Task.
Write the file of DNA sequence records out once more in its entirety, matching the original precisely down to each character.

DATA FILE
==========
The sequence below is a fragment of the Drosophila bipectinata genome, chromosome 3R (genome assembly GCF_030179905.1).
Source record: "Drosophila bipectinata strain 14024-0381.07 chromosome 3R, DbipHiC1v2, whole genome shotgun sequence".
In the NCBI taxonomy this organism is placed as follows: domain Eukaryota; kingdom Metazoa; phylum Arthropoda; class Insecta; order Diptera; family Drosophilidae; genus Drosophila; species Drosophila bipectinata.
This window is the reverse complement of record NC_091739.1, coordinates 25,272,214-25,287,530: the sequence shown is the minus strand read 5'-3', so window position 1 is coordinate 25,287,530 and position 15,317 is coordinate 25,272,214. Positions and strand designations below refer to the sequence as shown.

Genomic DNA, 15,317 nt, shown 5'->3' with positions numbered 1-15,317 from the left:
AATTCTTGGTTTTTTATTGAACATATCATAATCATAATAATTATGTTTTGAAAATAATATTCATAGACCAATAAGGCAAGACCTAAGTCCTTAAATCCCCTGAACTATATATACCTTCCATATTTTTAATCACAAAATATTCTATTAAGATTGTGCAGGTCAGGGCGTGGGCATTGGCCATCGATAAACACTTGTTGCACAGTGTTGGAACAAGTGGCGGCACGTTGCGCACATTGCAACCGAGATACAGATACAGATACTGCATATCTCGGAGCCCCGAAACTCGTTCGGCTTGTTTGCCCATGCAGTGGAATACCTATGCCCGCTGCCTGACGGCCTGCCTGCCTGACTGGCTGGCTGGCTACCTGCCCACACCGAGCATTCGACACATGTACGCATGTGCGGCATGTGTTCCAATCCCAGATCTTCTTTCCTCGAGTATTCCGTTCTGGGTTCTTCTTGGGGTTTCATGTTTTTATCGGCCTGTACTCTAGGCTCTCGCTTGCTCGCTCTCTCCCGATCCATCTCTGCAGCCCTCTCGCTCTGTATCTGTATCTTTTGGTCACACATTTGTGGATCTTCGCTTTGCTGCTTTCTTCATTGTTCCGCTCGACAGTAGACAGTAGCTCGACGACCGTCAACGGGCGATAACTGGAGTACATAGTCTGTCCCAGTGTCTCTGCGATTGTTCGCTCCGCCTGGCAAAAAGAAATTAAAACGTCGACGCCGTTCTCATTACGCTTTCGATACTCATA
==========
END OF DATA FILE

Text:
The sequence below is a fragment of the Drosophila bipectinata genome, chromosome 3R (genome assembly GCF_030179905.1).
Source record: "Drosophila bipectinata strain 14024-0381.07 chromosome 3R, DbipHiC1v2, whole genome shotgun sequence".
In the NCBI taxonomy this organism is placed as follows: domain Eukaryota; kingdom Metazoa; phylum Arthropoda; class Insecta; order Diptera; family Drosophilidae; genus Drosophila; species Drosophila bipectinata.
This window is the reverse complement of record NC_091739.1, coordinates 25,272,214-25,287,530: the sequence shown is the minus strand read 5'-3', so window position 1 is coordinate 25,287,530 and position 15,317 is coordinate 25,272,214. Positions and strand designations below refer to the sequence as shown.

Genomic DNA, 15,317 nt, shown 5'->3' with positions numbered 1-15,317 from the left:
AATTCTTGGTTTTTTATTGAACATATCATAATCATAATAATTATGTTTTGAAAATAATATTCATAGACCAATAAGGCAAGACCTAAGTCCTTAAATCCCCTGAACTATATATACCTTCCATATTTTTAATCACAAAATATTCTATTAAGATTGTGCAGGTCAGGGCGTGGGCATTGGCCATCGATAAACACTTGTTGCACAGTGTTGGAACAAGTGGCGGCACGTTGCGCACATTGCAACCGAGATACAGATACAGATACTGCATATCTCGGAGCCCCGAAACTCGTTCGGCTTGTTTGCCCATGCAGTGGAATACCTATGCCCGCTGCCTGACGGCCTGCCTGCCTGACTGGCTGGCTGGCTACCTGCCCACACCGAGCATTCGACACATGTACGCATGTGCGGCATGTGTTCCAATCCCAGATCTTCTTTCCTCGAGTATTCCGTTCTGGGTTCTTCTTGGGGTTTCATGTTTTTATCGGCCTGTACTCTAGGCTCTCGCTTGCTCGCTCTCTCCCGATCCATCTCTGCAGCCCTCTCGCTCTGTATCTGTATCTTTTGGTCACACATTTGTGGATCTTCGCTTTGCTGCTTTCTTCATTGTTCCGCTCGACAGTAGACAGTAGCTCGACGACCGTCAACGGGCGATAACTGGAGTACATAGTCTGTCCCAGTGTCTCTGCGATTGTTCGCTCCGCCTGGCAAAAAGAAATTAAAACGTCGACGCCGTTCTCATTACGCTTTCGATACTCATA